Defence News Weekly 9-15 March
Defence News Weekly Review for the week: 9-15 March 2020
DEFENCE & SECURITY NEWS AT A GLANCE
- Turkey: Erdogan challenged by former minister.
- Russia: Kremlin cancels over 300 billion rubles debt of Russian defence industry.
- Cyprus, Turkish-occupied northern Cyprus presidential candidate calls for permanent partition of island.
- Europol seizes 36 million units of counterfeit medicines.
- Turkey-EU: Erdogan meets EU delegation in Brussels.
- Fincantieri suspends operations amid coronavirus emergency.
- France: army adapts to the coronavirus crisis.
- Russian Security Council meeting, focus on Idlib, coronavirus and market volatility.
- Ukraine minister: ability to interact with NATO forces is crucial for Ukrainian Army.
- US airstrikes in Iraq: targeted Iranian-backed militia sites.
- Yemen, regular army controls 75 percent of al Jawf.
- Iran, Khamenei: “we need to prepare for biological warfare”.
- Clashes between al Qaeda and the Islamic State on the border between Mali and Mauritania.
- The 5 major arms exporters in the world.
- SM-6 missile dual-capability upgrade boosts US Navy’s air warfare capability.
- US Army new travel restrictions to counter coronavirus Covid-19.
- US Army unveils plans to develop mobile nuclear reactors.
- US Army to receive new advanced SATCOM systems for MQ-1C Gray Eagle unmanned aircraft system.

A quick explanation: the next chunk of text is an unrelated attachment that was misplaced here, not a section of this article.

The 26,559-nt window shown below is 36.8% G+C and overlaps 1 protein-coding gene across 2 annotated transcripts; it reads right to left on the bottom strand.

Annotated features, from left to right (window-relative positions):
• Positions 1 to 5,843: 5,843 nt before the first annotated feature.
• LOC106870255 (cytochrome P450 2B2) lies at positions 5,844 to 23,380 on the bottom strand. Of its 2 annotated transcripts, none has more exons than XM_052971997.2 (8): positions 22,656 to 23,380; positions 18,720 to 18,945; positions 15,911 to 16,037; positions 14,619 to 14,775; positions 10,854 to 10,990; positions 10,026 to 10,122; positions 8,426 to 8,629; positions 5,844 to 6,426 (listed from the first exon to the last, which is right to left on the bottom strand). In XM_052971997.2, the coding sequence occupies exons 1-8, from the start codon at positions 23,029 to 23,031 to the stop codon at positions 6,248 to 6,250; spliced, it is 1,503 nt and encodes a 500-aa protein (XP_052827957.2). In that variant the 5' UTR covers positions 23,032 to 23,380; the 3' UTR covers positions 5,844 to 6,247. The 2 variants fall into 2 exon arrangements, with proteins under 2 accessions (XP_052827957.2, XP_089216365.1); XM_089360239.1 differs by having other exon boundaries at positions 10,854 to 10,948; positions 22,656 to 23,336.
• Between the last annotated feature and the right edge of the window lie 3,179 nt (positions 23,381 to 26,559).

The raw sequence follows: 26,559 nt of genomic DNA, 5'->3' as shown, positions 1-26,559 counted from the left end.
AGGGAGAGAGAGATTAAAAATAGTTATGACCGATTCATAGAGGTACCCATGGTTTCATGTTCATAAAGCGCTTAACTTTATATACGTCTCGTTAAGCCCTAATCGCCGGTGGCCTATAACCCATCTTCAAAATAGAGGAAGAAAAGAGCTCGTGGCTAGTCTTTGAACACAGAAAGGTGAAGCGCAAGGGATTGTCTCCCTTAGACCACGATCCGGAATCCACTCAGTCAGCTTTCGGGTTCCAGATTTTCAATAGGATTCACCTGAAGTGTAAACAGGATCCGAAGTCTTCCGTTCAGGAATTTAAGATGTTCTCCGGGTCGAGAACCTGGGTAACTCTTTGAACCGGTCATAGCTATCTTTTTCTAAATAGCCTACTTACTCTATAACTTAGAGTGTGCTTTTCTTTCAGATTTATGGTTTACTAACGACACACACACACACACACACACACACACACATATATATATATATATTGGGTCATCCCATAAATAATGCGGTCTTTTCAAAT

- US to modify Exercise DefenderEurope20 amid coronavirus outbreak.
- US Missile Defense Agency receives first ten radar antenna panels for the Long Range Discrimination Radar programme.
- Lockheed Martin has test-fired its long-range Precision Strike Missile.
QUESTION OF THE WEEK
Could armed commercial drones replace Reaper UAVs?
The US Air Force is looking for a replacement to the MQ-9 Reaper UAV and wants to explore options ranging from commercial drones built by emerging tech firms to high-end UAVs.
MQ-9 Reaper and the MQ-1 Predator (its precursors), have been with USAF in the Middle East for over two decades now providing both real-time ISTAR and the ability to strike targets.
But when we look forward, Reaper UAVs are considered ill-suited to a war with Russia and China. At the same time, the USAF is requiring too much money and manpower to sustain the Reaper programme for continued operations in low-threat environments.
So the question today is, could armed commercial drones replace Reaper UAVs?
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